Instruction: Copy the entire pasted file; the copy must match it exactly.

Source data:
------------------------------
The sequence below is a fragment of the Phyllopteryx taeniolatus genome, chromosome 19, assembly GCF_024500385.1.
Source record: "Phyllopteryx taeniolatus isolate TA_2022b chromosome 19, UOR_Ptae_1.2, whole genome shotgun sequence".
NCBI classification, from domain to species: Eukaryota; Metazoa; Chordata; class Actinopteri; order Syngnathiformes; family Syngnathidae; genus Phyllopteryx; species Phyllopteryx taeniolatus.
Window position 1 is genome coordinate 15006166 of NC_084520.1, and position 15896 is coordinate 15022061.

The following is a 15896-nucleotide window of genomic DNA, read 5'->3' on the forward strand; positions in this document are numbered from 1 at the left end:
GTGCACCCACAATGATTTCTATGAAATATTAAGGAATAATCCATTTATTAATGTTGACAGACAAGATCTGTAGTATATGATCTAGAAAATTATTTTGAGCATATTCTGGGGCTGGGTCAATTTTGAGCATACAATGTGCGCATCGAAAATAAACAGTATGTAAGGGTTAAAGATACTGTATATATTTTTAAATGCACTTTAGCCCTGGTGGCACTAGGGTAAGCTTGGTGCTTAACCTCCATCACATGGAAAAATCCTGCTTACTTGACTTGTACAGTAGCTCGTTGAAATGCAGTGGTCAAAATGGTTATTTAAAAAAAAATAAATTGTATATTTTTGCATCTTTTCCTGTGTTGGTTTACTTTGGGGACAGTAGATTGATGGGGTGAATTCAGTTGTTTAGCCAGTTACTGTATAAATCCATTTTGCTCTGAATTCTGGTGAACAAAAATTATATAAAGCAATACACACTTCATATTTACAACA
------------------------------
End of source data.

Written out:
The sequence below is a fragment of the Phyllopteryx taeniolatus genome, chromosome 19, assembly GCF_024500385.1.
Source record: "Phyllopteryx taeniolatus isolate TA_2022b chromosome 19, UOR_Ptae_1.2, whole genome shotgun sequence".
NCBI classification, from domain to species: Eukaryota; Metazoa; Chordata; class Actinopteri; order Syngnathiformes; family Syngnathidae; genus Phyllopteryx; species Phyllopteryx taeniolatus.
Window position 1 is genome coordinate 15006166 of NC_084520.1, and position 15896 is coordinate 15022061.

The following is a 15896-nucleotide window of genomic DNA, read 5'->3' on the forward strand; positions in this document are numbered from 1 at the left end:
GTGCACCCACAATGATTTCTATGAAATATTAAGGAATAATCCATTTATTAATGTTGACAGACAAGATCTGTAGTATATGATCTAGAAAATTATTTTGAGCATATTCTGGGGCTGGGTCAATTTTGAGCATACAATGTGCGCATCGAAAATAAACAGTATGTAAGGGTTAAAGATACTGTATATATTTTTAAATGCACTTTAGCCCTGGTGGCACTAGGGTAAGCTTGGTGCTTAACCTCCATCACATGGAAAAATCCTGCTTACTTGACTTGTACAGTAGCTCGTTGAAATGCAGTGGTCAAAATGGTTATTTAAAAAAAAATAAATTGTATATTTTTGCATCTTTTCCTGTGTTGGTTTACTTTGGGGACAGTAGATTGATGGGGTGAATTCAGTTGTTTAGCCAGTTACTGTATAAATCCATTTTGCTCTGAATTCTGGTGAACAAAAATTATATAAAGCAATACACACTTCATATTTACAACA